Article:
From the relatively recent studies, the one by Bashir, Khursid and Qadri (2014) set the faith in God as a parameter, both in relation to the parents’ faith concerning the origin of autism and in relation to its management strategies. The results come from parents of five children only, in fact, from an Indian province, therefore, it is not easy to be presumed that there is a possibility for their generalization in the western world in particular. However, it is necessary to mention these results due to the rarity of the reference to the faith parameter.

The variables that showed the parents’ views on the origin of autism were the following, together with the percentages they received: • divine wish = 3 out of 5 parents,  60%  percentage • older sins of the parents = 0 out of 5 parents,  0% percentage, • lack of medical facilities = 1 out of 5 parents, 20% percentage, lack of awareness= 1 out of 5 parents, 20% percentage. Most parents considered the problem as a gift from God, consequently they did not feel even the slightest sorrow for having this child in the family. As for the rest, the fact that due to various reasons, the child could not have access to hospital treatment, was assumed that it affects his condition, as well as the ignorance of the community about those children who suffer from any kind of disabilities, therefore, the child’s condition in these cases is overlooked.

In management strategies the family support and divine power tied with 2 parents in each case, therefore, 40%. The economic safety was preferred only by one parent, consequently, it received 20%. None mentioned another strategy. These numbers mean that the family support and the faith in God contribute equally to the support of the parents and help them equally in their life course so as to cope with the daily routine. Only one parent preferred to choose the economic safety as a way to help the child, as he/she considered that in this way he/she can cover the current expenses.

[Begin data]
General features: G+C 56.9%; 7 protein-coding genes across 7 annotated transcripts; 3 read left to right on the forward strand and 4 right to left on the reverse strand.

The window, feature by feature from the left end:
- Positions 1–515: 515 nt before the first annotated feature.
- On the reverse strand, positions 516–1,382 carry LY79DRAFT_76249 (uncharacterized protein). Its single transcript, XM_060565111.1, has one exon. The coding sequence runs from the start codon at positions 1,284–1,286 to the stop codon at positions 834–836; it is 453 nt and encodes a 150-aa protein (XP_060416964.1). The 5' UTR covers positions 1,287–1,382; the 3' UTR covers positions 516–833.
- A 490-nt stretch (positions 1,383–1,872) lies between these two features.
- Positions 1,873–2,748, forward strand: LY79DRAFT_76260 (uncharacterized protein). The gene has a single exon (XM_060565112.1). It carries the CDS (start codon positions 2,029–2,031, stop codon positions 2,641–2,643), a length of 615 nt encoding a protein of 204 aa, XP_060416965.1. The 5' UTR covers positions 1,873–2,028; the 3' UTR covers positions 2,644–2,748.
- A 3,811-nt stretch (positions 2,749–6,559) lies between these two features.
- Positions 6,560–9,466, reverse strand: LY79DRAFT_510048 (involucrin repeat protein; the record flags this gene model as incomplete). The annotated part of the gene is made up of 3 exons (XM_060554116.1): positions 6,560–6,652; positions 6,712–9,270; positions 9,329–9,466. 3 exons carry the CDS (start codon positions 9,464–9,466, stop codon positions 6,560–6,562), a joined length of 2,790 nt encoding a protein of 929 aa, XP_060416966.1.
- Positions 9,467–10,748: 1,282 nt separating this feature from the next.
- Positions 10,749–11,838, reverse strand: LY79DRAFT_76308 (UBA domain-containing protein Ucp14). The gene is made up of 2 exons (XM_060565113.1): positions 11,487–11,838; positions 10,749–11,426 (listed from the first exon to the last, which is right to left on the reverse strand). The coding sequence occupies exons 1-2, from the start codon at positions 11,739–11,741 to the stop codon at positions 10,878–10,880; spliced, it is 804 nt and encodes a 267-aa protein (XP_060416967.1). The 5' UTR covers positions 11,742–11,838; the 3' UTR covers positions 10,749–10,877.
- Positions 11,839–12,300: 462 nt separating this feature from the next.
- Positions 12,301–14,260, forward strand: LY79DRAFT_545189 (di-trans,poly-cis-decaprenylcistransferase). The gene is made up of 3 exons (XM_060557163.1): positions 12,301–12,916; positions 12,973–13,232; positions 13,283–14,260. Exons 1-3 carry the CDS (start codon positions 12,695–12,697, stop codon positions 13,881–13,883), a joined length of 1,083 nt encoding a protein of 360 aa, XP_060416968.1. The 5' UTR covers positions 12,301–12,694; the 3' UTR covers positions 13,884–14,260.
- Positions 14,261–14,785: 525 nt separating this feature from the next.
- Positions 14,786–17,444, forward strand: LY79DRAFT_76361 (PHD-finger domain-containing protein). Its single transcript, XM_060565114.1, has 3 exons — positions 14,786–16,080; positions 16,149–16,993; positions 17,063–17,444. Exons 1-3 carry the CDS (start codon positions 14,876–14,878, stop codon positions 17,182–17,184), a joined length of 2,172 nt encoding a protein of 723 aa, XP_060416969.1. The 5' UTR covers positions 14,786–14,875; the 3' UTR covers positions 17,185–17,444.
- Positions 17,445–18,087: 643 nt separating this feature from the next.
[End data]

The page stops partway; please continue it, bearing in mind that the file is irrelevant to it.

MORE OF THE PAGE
It would be interesting to examine the demographic data of the parents who participated in the survey, however, Bashir, Khursid and Qadri mention only that they came from urban areas in the Srinagar district. They were chosen via the method of random systematic sampling.

A reference to the religious support parameter is found also in the Yarock Rutstein  research (2014), nevertheless, its data come from an older paper by other researchers who in 1997 explored the support provided by official services to parents with children with autism, Down Syndrome, and with neurotypical children. But the study results showed that, regardless of the official support the parents receive from organizations, the lack of informal social support may lead to a withdrawal from the wider community due to the stigmatization that is linked to the negative characteristics of child disability. It was concluded that the mothers of the children with autism were those ones with the bigger difficulties in acquiring forms of informal communication based on the community, such as the support from religious groups and parent support groups. The specific 1997 reference which Yarock Rutstein repeats shows that apart from the individual faith in God, the religious groups undertake also the psychological support for the parents.

 Brown (2014) refers to the religious support, too, however, she measures it as one of the less available forms of support, together with the parent groups, the social groups and associations and associates. Possibly, the parents do not have the time to seek help in many outer domestic organizations.